The Financial Express

High-performance computing can bring greater possibilities for Bangladesh

| Updated: February 01, 2021 19:52:51

High-performance computing can bring greater possibilities for Bangladesh

Computers are already doing a great job but what if the abilities of computers, especially high-performing computers, got even higher?

High-performance computing (HPC) can deliver accurate results of complex calculations than a typical desktop computer. It managed to exceedingly overcome the limitations regarding the COVID-19 outbreak.

HPC devices have been used for carrying out observatory surveys, which is very crucial for the second wave of coronavirus and the detection of new virus variants.

Bangladesh also needs more research works as fields are inter-related now. HPC would minimise the obstacles of researchers ensuring an easier way of analysis and developing interest for working with examinable studies among students.

Cardiovascular diseases are increasing at an alarming rate in Bangladesh. The HPC is apparently the most successful technology for the treatment of heart diseases.  

Not only that, the HPC can bring solutions to the toughest projects, starting from carcinogenic interpretations to genealogy, which usually takes a huge amount of time.

According to a study, a great source of high-performance computing is required for scientific research in chemicals and pharmaceuticals issues, climate forecasts and a few other areas. The example justifies that computational research work can show the most hopeful outcomes to solve a concurrent barrier.

Analysts working in biotechnology and computational biology sectors perform observational work that requires complex calculations. High-performance computing is beneficial for this tough job and Bangladeshi researchers can gain benefits from HPC as such device eases the heavy workload.

'The Sourcebook of Parallel Computing', a book on computation, states, "High-end computing is the beginning to make an impact on everyday life by providing more accurate, detailed, and trusted forecasts and predictions, even on human-dominated systems."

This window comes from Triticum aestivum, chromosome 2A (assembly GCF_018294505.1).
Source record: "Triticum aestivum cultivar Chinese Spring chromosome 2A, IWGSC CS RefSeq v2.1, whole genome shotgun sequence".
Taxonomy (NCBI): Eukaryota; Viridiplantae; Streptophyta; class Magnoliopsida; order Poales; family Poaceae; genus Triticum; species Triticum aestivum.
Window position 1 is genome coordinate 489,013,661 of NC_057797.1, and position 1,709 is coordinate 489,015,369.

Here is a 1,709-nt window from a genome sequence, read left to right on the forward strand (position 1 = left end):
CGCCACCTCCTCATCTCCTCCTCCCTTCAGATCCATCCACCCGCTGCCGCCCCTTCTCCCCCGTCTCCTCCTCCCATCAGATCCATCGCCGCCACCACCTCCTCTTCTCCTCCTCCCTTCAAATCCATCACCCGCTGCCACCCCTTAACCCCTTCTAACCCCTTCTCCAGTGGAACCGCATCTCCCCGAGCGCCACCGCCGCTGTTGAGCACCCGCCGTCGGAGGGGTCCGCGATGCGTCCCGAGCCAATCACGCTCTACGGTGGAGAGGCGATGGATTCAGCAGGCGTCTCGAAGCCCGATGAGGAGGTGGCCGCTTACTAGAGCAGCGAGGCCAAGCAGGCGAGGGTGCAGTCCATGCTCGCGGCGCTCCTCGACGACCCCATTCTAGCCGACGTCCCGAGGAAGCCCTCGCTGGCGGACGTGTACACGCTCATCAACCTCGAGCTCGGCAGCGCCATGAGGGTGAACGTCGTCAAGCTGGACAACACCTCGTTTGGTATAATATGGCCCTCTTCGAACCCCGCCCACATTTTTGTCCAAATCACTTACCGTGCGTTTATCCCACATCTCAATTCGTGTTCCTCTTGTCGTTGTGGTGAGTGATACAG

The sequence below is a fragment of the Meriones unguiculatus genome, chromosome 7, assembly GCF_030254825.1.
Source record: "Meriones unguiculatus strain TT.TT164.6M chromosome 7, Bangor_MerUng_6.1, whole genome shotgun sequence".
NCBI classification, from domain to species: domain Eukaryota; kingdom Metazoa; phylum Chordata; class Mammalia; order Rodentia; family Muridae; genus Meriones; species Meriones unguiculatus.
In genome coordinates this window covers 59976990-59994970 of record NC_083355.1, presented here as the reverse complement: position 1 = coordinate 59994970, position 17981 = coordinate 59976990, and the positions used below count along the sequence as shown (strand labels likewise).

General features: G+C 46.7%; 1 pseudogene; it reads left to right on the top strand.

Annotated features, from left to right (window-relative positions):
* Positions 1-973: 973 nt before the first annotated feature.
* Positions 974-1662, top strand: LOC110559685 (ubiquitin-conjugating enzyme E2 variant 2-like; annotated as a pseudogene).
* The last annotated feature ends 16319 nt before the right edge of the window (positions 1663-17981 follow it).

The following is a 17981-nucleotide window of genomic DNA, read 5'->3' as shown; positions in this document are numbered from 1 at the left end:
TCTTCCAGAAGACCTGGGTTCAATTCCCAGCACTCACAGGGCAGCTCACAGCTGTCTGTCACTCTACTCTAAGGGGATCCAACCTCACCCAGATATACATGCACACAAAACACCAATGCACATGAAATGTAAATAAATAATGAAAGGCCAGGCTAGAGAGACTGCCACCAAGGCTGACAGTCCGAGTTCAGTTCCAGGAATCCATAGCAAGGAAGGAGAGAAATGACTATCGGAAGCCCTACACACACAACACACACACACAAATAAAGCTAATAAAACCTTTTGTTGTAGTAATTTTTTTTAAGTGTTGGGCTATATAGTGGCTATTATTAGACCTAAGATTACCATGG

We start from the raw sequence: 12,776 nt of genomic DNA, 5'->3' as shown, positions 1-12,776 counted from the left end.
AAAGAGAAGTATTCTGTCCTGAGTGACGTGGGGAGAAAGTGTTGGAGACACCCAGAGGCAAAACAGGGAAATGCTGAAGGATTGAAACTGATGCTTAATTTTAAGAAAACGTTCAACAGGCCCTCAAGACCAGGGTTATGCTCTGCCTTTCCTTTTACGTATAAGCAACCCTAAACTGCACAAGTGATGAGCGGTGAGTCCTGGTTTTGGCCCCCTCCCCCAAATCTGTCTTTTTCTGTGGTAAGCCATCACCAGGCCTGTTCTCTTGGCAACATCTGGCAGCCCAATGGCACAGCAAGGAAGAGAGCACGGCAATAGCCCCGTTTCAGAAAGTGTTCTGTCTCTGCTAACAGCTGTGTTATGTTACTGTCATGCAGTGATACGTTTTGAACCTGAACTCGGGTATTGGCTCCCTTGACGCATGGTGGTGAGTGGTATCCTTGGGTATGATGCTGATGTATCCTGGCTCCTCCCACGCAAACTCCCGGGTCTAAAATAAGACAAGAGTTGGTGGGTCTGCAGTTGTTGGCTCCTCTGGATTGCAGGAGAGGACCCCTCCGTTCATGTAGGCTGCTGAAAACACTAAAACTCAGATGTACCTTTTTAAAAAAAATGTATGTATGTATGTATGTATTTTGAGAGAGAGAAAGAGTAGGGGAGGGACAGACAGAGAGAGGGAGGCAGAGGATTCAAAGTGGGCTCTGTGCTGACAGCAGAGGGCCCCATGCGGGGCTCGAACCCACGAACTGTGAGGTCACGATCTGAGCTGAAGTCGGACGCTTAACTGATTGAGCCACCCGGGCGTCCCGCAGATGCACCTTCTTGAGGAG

The medical sector seems to have gained more facilities from high-performance computing compared to other sectors across the world.

The COVID-19 pandemic had undoubtedly kept the medical division in a vulnerable position due to the number of fatalities and the spread of infection.

Japanese supercomputer ‘Fugaku’ developed the 3D model of coronavirus estimating its spreadability between three people, the distance between them, and highlighting the protective measures in preventing the virus.

Thus, scientists are getting visual help from the computer to analyse the parameters on the spread of coronavirus. The countries in East Asia have shown figurative development, and the use of computers is a reason behind that.

The pre-pandemic ways of solving critical problems -- like analysing health records, conducting tertiary level research work – were affected due to the closure of different institutions after detection of coronavirus. Parallel computing, a concept of HPC, can calculate and build dimensional models to give clear images in such situations. Big data models are constructed with parallel computing methods to ensure that the measurements are correct.

During the pandemic, it is difficult to get a flawless statistical outcome, like instant and scalable COVID-19 updates, through conducting a traditional survey as a huge number of people of our country could not be reached in-person.

For example, the government has launched a website, www.corona.gov.bd, to gather information from potential vaccine recipients.

High-performance computing (HPC) would be a blessing for many sectors of the country -- such as health, science, research – through fetching accurate outcomes for model analyses that hold predictions.  

The success of high-performance computing can open a new dimension for research and technology in the country.

Although designing a supercomputer capable of analysing data according to complex algorithms is painstaking, the output would boost the research work, improve the country in manifold sectors and make the country more self-reliant. That would bring greater possibilities for Bangladesh.

Sofia Noor is an engineering department student at East West University in Dhaka.

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